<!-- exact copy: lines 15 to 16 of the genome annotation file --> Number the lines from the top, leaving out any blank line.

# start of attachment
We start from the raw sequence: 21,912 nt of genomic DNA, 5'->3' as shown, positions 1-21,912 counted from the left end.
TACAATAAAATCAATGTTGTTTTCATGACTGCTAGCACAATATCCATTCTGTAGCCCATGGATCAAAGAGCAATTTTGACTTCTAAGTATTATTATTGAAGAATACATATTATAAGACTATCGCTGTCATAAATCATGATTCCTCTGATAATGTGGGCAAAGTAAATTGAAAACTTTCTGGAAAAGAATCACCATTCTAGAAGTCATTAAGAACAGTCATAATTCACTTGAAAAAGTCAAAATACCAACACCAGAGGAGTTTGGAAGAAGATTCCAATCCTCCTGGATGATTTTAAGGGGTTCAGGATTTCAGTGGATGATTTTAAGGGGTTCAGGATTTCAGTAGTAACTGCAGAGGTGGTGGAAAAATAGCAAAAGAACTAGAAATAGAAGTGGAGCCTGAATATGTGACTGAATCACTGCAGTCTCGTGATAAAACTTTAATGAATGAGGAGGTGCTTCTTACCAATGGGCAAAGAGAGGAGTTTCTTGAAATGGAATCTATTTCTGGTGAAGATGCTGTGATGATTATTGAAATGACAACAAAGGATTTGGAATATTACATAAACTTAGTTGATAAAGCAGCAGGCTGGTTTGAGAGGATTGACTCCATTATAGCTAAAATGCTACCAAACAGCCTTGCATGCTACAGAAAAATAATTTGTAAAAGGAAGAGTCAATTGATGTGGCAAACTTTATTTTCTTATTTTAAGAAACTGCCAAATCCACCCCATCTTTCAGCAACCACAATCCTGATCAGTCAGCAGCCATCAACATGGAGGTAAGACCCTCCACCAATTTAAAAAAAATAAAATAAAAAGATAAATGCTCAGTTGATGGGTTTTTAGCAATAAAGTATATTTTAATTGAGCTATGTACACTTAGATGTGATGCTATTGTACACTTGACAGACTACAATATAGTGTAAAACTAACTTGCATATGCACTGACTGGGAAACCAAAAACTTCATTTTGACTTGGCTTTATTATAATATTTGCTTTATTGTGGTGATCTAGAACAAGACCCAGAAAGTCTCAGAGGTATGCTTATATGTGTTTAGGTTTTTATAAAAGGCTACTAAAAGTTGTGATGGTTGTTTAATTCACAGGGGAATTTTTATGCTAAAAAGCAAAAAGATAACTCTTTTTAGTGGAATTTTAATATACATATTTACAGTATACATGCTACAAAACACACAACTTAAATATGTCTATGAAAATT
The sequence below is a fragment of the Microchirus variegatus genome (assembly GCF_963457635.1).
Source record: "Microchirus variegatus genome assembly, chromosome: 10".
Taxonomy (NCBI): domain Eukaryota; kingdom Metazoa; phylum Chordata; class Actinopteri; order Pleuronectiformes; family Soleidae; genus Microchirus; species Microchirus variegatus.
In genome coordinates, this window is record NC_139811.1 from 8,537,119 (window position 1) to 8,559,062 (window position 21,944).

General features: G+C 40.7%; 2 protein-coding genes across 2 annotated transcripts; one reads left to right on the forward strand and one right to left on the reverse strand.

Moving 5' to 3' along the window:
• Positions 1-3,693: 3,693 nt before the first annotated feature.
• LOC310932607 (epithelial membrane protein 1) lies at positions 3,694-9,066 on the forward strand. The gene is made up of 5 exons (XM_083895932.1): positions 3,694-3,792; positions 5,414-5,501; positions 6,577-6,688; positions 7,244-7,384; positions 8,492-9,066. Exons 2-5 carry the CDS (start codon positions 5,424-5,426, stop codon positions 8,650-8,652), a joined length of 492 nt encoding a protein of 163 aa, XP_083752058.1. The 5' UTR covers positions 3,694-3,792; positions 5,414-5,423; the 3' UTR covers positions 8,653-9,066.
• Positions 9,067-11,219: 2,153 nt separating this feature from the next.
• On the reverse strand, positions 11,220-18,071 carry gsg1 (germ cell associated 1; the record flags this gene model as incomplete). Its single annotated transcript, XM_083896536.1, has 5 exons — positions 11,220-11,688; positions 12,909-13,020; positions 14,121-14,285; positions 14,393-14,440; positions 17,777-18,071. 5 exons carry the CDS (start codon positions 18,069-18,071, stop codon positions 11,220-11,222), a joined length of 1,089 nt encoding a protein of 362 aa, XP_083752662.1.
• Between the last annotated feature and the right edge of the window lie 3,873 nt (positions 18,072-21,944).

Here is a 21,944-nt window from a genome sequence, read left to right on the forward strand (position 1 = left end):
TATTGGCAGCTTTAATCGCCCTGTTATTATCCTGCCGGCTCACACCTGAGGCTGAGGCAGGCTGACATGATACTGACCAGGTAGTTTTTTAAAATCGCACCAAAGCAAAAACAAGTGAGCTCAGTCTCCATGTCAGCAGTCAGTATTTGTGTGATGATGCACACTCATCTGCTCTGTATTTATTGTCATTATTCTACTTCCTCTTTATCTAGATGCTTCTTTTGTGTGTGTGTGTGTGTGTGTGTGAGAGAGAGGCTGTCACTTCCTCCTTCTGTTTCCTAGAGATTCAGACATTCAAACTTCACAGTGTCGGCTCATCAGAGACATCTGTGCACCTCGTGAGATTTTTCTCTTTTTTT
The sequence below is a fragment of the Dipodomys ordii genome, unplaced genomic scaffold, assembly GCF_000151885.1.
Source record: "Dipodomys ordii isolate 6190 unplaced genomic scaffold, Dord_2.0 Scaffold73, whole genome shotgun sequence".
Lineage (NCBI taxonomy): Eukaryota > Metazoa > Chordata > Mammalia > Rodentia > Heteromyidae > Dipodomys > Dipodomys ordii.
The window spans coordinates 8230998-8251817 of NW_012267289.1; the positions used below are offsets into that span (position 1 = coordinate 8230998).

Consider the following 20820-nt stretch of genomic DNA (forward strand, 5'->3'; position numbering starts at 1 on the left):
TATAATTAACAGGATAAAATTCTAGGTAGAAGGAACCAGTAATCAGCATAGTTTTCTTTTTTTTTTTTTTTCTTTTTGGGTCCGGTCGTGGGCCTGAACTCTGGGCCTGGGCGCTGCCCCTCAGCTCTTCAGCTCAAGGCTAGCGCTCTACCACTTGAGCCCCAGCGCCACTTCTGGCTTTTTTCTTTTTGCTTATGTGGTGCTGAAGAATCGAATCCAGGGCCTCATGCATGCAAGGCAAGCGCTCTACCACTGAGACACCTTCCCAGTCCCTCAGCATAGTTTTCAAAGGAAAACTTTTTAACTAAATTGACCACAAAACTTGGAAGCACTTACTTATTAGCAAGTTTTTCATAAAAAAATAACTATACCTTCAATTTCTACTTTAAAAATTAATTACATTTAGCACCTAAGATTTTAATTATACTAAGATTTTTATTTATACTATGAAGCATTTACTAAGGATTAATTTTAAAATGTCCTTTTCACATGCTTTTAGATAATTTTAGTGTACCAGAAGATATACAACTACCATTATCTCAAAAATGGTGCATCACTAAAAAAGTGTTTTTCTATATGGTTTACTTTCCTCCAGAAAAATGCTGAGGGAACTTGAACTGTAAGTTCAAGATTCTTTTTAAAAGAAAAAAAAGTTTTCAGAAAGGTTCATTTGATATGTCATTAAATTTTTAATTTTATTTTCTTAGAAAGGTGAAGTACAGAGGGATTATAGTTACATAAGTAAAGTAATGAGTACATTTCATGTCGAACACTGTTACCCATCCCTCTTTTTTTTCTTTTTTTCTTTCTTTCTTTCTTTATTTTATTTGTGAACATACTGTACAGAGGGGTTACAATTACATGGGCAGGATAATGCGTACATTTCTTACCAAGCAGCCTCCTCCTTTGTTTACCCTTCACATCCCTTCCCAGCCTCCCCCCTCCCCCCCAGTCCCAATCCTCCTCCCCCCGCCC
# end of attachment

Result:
TATTGGCAGCTTTAATCGCCCTGTTATTATCCTGCCGGCTCACACCTGAGGCTGAGGCAGGCTGACATGATACTGACCAGGTAGTTTTTTAAAATCGCACCAAAGCAAAAACAAGTGAGCTCAGTCTCCATGTCAGCAGTCAGTATTTGTGTGATGATGCACACTCATCTGCTCTGTATTTATTGTCATTATTCTACTTCCTCTTTATCTAGATGCTTCTTTTGTGTGTGTGTGTGTGTGTGTGTGAGAGAGAGGCTGTCACTTCCTCCTTCTGTTTCCTAGAGATTCAGACATTCAAACTTCACAGTGTCGGCTCATCAGAGACATCTGTGCACCTCGTGAGATTTTTCTCTTTTTTT
The sequence below is a fragment of the Dipodomys ordii genome, unplaced genomic scaffold, assembly GCF_000151885.1.